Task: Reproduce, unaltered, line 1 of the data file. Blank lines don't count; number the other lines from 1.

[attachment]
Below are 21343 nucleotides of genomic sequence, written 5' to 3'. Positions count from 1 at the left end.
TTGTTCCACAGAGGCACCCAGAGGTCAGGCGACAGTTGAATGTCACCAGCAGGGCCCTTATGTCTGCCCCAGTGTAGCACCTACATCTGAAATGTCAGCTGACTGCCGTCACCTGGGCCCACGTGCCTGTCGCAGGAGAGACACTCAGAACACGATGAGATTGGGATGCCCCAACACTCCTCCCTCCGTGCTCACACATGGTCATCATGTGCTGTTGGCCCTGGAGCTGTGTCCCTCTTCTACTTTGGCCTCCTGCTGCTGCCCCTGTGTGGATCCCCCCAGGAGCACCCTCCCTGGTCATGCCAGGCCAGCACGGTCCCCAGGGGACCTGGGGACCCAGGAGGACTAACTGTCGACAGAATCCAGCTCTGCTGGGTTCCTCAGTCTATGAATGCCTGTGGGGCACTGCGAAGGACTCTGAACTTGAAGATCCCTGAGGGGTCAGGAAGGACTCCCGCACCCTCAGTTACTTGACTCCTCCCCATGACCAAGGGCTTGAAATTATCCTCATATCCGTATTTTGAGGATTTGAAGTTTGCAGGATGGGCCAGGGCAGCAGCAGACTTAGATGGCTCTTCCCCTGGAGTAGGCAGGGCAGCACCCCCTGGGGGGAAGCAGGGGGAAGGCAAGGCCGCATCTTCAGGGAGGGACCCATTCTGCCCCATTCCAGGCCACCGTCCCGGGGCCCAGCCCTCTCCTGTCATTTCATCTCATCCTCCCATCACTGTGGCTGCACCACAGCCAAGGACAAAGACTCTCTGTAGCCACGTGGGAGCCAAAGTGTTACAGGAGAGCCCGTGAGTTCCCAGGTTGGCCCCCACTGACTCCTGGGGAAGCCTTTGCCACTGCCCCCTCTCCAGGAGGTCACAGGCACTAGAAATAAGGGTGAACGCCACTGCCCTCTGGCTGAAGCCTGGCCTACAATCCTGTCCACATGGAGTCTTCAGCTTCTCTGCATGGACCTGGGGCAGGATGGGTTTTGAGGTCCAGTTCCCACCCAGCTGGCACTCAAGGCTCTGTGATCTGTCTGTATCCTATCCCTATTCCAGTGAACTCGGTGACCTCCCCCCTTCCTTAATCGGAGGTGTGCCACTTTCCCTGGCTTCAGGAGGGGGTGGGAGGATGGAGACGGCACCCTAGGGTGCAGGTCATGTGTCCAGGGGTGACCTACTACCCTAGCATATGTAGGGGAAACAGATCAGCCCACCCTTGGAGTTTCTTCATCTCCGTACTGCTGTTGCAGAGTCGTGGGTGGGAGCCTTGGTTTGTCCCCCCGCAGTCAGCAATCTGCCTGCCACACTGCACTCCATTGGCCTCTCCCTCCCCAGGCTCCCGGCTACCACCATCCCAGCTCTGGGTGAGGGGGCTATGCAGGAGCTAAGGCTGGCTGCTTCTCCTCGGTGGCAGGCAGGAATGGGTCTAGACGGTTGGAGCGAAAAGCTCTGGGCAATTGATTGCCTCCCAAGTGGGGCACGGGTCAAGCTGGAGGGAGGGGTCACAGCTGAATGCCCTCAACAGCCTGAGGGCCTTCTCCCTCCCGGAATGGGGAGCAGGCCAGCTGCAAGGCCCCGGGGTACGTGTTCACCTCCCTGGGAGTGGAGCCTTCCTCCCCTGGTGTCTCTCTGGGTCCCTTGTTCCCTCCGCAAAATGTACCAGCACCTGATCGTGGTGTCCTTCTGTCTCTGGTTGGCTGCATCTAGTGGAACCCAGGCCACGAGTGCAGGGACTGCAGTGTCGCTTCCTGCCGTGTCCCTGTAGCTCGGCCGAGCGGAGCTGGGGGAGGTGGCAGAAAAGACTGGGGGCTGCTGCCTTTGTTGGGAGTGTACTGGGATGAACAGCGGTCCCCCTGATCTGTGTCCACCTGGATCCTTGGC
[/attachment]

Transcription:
Below are 21343 nucleotides of genomic sequence, written 5' to 3'. Positions count from 1 at the left end.